He’s nuts — and bolts — for robots.
Curt Gray, a tile contractor living in East Meadow, LI, has become the talk of Nassau County after building four 18-foot, glow-in-the-dark robotic sculptures of comic book greats and displaying them on his front lawn.
“We get between five and 20 people stopping by a day. Kids won’t go to school unless their mom lets them see Batman, up close,” the charismatic 61-year-old told The Post.
In addition to Bruce Wayne, Gray’s big league includes the menacing villain Cyborg Superman — who was exclusively debuted for The Post – along with Wonder Woman and Iron Man in his special “Hulk smasher” suit.
Growing up, Gray was a hyperactive kid who found an outlet for his energy in art class. In adulthood, he took to crafting shelf-sized sculptures of favorite pop culture icons using old toys and household items. Over the decades, the pieces grew and grew, and, during early COVID, he started displaying them in his yard to “uplift spirits” in the neighborhood.
He now uses recycled metals — car grills, parts of Radio Flyer wagons, bases of stand-up basketball hoops, pieces of children’s beds, Razor scooters and various other crafty materials found at yard sales and on the street — to create his robots.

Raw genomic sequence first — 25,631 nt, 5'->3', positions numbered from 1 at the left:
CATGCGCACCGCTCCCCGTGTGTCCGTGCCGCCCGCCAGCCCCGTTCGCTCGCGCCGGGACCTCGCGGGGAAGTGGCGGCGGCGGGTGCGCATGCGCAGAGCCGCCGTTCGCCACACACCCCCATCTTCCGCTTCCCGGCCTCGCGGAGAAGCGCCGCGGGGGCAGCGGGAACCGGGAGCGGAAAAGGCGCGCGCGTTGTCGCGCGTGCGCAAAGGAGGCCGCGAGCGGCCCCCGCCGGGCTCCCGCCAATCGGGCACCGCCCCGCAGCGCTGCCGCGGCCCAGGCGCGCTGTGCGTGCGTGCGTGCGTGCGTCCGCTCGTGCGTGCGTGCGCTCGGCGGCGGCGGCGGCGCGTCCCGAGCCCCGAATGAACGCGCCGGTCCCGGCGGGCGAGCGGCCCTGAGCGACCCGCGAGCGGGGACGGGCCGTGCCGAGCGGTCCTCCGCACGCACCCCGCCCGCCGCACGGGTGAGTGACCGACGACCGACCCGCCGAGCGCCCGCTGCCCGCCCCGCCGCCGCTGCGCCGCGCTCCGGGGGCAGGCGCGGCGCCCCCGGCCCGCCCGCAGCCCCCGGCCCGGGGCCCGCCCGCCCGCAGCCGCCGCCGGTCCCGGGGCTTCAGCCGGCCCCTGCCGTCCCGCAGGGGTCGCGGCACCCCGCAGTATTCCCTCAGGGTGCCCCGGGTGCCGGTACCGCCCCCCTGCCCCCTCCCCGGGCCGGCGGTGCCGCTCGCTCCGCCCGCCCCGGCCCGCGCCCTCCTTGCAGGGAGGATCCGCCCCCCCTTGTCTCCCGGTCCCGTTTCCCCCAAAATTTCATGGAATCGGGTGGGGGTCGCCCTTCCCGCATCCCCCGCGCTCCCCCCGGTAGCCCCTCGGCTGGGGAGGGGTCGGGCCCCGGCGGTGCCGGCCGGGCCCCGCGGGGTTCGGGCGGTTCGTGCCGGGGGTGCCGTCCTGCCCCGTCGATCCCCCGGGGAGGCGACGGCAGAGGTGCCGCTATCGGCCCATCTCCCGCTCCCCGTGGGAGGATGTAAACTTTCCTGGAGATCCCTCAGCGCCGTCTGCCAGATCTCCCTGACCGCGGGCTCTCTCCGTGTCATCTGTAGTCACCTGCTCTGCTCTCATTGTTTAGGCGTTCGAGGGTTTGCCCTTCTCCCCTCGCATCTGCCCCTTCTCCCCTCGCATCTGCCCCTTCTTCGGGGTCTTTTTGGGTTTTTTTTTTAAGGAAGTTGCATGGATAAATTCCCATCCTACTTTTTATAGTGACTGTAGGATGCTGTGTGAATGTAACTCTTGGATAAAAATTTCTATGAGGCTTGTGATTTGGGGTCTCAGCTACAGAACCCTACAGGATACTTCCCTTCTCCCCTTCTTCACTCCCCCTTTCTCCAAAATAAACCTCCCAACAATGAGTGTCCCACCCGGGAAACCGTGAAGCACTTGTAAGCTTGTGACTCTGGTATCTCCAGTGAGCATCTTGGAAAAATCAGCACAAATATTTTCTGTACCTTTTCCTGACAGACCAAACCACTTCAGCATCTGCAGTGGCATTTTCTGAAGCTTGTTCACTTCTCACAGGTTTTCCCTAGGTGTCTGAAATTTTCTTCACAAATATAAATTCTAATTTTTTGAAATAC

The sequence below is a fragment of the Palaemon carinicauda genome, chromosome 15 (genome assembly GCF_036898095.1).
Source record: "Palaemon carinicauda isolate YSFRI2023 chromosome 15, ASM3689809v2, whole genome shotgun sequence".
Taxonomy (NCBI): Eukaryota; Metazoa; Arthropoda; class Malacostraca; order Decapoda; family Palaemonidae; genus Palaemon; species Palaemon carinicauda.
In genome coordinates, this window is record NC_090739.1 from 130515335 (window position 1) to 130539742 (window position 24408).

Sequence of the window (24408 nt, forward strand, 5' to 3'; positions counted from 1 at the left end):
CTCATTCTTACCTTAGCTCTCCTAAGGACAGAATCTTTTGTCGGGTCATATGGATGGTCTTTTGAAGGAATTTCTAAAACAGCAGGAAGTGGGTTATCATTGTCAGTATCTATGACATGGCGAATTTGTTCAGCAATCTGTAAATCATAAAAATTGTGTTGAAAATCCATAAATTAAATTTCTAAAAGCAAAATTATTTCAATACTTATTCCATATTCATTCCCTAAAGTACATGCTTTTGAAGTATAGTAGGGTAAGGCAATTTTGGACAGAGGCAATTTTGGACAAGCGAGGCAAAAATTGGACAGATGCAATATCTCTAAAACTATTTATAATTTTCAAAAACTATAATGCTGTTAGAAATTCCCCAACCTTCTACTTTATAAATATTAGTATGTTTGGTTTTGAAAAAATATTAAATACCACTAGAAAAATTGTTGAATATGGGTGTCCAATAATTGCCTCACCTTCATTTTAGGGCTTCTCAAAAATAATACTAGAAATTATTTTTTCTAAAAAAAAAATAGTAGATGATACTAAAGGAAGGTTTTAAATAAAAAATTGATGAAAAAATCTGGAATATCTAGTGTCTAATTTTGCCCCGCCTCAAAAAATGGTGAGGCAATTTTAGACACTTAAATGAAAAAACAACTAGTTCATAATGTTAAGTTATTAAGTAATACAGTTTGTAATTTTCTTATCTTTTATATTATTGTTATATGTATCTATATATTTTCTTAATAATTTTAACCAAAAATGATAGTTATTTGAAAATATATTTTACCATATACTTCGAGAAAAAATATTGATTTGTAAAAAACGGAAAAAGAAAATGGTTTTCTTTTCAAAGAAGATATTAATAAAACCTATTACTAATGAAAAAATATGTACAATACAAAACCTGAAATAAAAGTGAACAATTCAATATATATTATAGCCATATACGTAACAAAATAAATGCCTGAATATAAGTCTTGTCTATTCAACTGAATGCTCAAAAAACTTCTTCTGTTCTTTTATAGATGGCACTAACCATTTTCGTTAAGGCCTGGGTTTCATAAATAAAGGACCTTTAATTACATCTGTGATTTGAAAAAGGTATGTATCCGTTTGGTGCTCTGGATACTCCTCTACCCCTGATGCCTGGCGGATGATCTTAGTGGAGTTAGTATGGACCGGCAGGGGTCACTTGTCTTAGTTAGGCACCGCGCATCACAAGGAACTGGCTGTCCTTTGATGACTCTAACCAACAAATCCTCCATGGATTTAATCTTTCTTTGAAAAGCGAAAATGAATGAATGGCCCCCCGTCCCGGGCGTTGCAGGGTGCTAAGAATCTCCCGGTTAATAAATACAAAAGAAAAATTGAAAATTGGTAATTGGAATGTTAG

“Whenever I need a specific part for something, it somehow makes its way to me in some way or another,” the comic book lover said. “It’s like I think it into existence.”
While Gray is known for his front yard display, there’s even more happening around back. That’s where he constructs new robots and refurbishes old ones.
He’s currently bringing a robot Frankenstein made from a turkey pot and fence post caps back to life, along with a four-foot-long dog – which Gray’s supportive wife, Anne Marie Labianco insists looks closer to a dinosaur.
Labianco, who works in senior home care, says she fully supports her husband’s art, though it might not be her first choice in home decor.
“I appreciate that we don’t have a cookie cutter home,” she told The Post. “But, of course, it comes with compromise.”
Last year, Gray came frighteningly close to death with a case of bacterial meningitis. As he “flashed from this world to the next,” he says he had a vision for the Iron Man robot currently in his front yard. After recovering, he constructed the piece in just three months, instead of the typical year it takes him for most robots.
“I was so motivated,” he recalled.
He typically spends about $1,000 per sculpture, but says it’s worth every penny.
“I just honestly love making these things. I’ll come home from work and be out in my backyard building until midnight. Once I get it in my head, I can’t stop until it’s complete,” said Gray, who is currently constructing an Optimus Prime. “The fact that so many people love them too just makes it even more special.”